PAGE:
The point I’m trying to make with these two examples is that you can always steer a conversation in multiple ways. With the job interview, you’re highlighting your attentiveness and communication skills, while downplaying your lack of direct customer service experience. In the traveling example, you’re focusing on your adventurous spirit and strong friendships, while downplaying your lack of relationship experience. You are not deceiving anyone, and you come out looking good. There is no need to focus on dating. Do not get hung up on your virginity.

Another example: In Part 11 I talk about someone called Greg, a guy who is short. Replace “short” with “virgin” and you have a similar situation. In a way, you have it easier than Greg. No one can physically see your virginity status, and it’s not like you’re being forced to wear T-shirts that say “I’m a virgin!”

“Greg is 5’7″. He knows he’s short. Everyone knows he’s short. He could worry about his height all day, make self-deprecating jokes about it, use it as an excuse as to why he can’t get dates, bring it up over and over again in conversation and just be completely obsessed about it. Or, he could do Option 1, put some lifts in his shoes to add a few inches, buy some longer pants, and be done with it. Or, let’s say Greg doesn’t have the patience for all that. He decides to do Option 2, accept his height, take on a “who gives a fuck” attitude and get on with his life.

Yeah, he knows he’s short. Who. Cares. It doesn’t have to define him. It doesn’t need to be brought up all the time. If he keeps talking about it, other people will catch on that this is something that’s on his mind, and they will start having it on their minds. [This part is especially relevant to you.] So then instead of “Greg, that dude who’s really into guitars and majoring in econ who’s kind of short,” it’s “That short guy Greg.” Do you see where I’m going here? You don’t have to be the token short guy. Honestly, no one gives a fuck. People might joke about it, yes, but people joke about everything. Don’t take it personally and people will get over it.”

Point: Don’t make a big deal out of it, and other people will follow your lead.

One more for you. What if at some point in the conversation she goes, “What kind of relationships have you been in before?” You could say, “There were some things that haven’t worked out in the past, I think because I was so focused on school/work/research the last few years. I’m glad those crazy days are over and now I finally have some free time to do more fun things.. like taking a girl ice skating (because you obviously took her to the skating rink on this date!) Get it? Deflect, in a non-obvious way, without avoiding the question, while subtly changing the topic slightly. She’s not going to think you’re weird. In fact, you should think SHE’S being weird if she won’t quit inquiring about your past relationships early on.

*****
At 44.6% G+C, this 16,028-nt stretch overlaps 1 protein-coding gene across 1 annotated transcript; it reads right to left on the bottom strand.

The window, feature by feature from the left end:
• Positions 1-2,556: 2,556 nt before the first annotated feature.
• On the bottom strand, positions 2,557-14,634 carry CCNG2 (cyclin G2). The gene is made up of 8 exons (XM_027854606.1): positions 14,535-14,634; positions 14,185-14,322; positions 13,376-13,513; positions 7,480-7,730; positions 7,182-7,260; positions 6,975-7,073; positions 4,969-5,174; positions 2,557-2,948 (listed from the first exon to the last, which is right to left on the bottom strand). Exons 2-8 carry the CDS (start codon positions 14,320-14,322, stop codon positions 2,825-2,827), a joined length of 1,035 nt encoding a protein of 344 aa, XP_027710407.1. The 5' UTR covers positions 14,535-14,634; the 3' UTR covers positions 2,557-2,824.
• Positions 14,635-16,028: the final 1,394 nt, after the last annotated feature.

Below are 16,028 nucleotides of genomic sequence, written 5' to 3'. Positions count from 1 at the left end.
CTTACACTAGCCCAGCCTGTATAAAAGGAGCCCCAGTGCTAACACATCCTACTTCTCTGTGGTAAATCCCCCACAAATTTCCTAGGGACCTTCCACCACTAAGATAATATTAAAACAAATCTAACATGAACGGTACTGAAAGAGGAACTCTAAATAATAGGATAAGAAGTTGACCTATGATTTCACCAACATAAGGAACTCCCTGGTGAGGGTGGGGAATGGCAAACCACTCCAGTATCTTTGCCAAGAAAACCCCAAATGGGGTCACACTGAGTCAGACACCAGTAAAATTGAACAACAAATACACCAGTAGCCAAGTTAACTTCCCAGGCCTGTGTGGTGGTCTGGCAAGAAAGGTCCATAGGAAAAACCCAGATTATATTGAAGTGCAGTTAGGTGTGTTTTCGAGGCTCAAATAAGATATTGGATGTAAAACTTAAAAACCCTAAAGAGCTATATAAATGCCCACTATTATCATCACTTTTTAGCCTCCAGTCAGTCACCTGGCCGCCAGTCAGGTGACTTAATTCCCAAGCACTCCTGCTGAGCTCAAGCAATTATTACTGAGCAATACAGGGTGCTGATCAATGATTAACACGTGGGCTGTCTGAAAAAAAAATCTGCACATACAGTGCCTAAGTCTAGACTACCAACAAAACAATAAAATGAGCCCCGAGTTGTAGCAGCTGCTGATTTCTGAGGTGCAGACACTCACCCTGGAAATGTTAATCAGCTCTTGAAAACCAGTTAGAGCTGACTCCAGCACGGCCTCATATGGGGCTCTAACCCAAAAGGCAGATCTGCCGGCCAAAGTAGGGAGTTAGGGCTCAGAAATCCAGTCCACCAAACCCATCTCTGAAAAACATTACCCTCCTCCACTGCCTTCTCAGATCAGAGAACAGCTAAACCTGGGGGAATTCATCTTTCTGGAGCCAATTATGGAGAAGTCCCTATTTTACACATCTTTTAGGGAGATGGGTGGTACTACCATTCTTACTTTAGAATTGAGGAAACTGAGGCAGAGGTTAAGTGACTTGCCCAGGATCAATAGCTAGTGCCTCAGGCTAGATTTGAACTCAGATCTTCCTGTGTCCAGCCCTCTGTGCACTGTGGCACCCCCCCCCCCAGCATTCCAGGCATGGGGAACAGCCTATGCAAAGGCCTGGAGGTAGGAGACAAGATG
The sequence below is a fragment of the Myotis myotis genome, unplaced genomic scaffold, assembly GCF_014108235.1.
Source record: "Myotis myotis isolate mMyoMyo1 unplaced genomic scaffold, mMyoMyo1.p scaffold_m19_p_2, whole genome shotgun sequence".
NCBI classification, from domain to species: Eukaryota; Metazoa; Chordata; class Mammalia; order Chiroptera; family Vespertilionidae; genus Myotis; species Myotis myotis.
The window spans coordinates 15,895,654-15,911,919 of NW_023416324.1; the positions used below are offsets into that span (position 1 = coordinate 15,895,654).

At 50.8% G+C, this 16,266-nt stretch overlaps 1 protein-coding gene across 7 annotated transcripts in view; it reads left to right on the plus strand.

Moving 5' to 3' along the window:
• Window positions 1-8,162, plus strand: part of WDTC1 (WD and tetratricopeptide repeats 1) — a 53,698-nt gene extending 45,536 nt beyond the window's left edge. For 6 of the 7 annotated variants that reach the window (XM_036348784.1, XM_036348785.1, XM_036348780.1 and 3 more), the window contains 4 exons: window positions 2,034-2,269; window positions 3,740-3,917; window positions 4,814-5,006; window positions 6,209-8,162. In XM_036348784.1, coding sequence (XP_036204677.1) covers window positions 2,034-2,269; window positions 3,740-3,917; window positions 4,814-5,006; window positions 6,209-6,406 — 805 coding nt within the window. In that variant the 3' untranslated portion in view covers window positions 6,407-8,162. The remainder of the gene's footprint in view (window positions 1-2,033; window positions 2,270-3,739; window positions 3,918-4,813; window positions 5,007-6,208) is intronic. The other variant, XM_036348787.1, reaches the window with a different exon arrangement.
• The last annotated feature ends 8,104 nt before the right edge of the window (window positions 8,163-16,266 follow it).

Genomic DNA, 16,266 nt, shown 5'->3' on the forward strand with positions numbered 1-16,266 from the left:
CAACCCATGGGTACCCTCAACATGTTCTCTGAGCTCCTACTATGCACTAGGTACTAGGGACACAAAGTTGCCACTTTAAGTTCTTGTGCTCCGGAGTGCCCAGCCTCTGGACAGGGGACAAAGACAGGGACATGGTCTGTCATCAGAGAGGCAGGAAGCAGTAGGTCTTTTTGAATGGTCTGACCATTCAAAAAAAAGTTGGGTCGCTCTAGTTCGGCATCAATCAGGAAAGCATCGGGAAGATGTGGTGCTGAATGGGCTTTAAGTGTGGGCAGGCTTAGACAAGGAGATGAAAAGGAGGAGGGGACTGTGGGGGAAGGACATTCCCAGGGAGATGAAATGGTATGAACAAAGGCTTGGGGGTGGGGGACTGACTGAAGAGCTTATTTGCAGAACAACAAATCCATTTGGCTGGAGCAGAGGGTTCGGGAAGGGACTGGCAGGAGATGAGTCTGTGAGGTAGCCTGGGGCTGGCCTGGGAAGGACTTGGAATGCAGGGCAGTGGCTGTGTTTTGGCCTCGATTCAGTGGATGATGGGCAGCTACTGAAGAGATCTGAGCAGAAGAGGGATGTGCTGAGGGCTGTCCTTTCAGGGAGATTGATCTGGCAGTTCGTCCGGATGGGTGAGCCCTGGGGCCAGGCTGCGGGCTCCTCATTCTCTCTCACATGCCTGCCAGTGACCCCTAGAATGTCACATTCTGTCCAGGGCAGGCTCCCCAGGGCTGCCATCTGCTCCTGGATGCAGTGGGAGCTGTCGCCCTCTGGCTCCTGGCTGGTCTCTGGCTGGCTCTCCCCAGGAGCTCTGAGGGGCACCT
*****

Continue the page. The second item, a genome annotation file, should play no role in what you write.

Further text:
Once you’ve gotten to know each other pretty well and decided you both are really into each other, the conversation of “I’ve never had sex before” will be far more appropriate and less daunting for you. Because by then, you’ll already feel a sense of acceptance from her, and be far less likely to feel like she’s judging you on your lack of experience. If everything is going great and then she finds out you’re a virgin and goes running, then it’s time to find someone else. It says more about her character than yours.

And for the record, I know people who didn’t lose their virginity until their mid-20s or later. Not because of a religious thing or anything, there just wasn’t the right person around, or the right time. They are fine and well-adjusted. I also know a girl who got into a serious relationship with a guy and they had very different dating pasts. She is attractive and outgoing and has had a lot of dating experience. He was quiet, mellow, had never been in a relationship. They met over 5 years ago and they’re still together. He is a super chill guy and I wouldn’t have known that he had never dated

TL;DR version:

1) Your sex life, or lack of sex life does not need to be broadcast to every girl you start talking to. 2) You can casually steer conversations about previous dating experience in different directions during the initial stages of getting to know someone, which will stop the question from quickly leading to “why are you a virgin?” 3) Do not focus on your lack of experience. Highlight your positives in a non-braggy way, like in a job interview. 4) Meet someone you like, get to know them, THEN talk about things like sex. It will be far easier, because they’ll be invested in you by then (for your awesome personality) and will be far less likely to judge you for your lack of experience.